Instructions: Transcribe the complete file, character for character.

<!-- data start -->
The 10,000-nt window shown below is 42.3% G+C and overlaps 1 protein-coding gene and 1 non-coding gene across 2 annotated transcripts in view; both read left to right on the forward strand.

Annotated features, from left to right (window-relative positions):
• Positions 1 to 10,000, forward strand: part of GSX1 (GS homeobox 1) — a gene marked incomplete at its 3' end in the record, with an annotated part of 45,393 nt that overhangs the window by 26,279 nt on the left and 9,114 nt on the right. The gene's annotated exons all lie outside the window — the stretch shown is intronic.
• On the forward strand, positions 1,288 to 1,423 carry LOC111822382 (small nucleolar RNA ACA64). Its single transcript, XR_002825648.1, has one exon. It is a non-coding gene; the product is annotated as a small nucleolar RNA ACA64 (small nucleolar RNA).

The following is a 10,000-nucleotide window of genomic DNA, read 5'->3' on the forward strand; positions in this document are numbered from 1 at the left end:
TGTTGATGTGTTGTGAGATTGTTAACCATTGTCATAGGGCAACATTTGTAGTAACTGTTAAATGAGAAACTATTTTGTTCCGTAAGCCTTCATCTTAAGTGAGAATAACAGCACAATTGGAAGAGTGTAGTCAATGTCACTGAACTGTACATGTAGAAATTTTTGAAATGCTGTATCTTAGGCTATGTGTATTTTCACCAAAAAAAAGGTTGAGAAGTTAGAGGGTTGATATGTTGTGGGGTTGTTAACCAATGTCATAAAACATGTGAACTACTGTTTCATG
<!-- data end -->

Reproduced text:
The 10,000-nt window shown below is 42.3% G+C and overlaps 1 protein-coding gene and 1 non-coding gene across 2 annotated transcripts in view; both read left to right on the forward strand.

Annotated features, from left to right (window-relative positions):
• Positions 1 to 10,000, forward strand: part of GSX1 (GS homeobox 1) — a gene marked incomplete at its 3' end in the record, with an annotated part of 45,393 nt that overhangs the window by 26,279 nt on the left and 9,114 nt on the right. The gene's annotated exons all lie outside the window — the stretch shown is intronic.
• On the forward strand, positions 1,288 to 1,423 carry LOC111822382 (small nucleolar RNA ACA64). Its single transcript, XR_002825648.1, has one exon. It is a non-coding gene; the product is annotated as a small nucleolar RNA ACA64 (small nucleolar RNA).

The following is a 10,000-nucleotide window of genomic DNA, read 5'->3' on the forward strand; positions in this document are numbered from 1 at the left end:
TGTTGATGTGTTGTGAGATTGTTAACCATTGTCATAGGGCAACATTTGTAGTAACTGTTAAATGAGAAACTATTTTGTTCCGTAAGCCTTCATCTTAAGTGAGAATAACAGCACAATTGGAAGAGTGTAGTCAATGTCACTGAACTGTACATGTAGAAATTTTTGAAATGCTGTATCTTAGGCTATGTGTATTTTCACCAAAAAAAAGGTTGAGAAGTTAGAGGGTTGATATGTTGTGGGGTTGTTAACCAATGTCATAAAACATGTGAACTACTGTTTCATG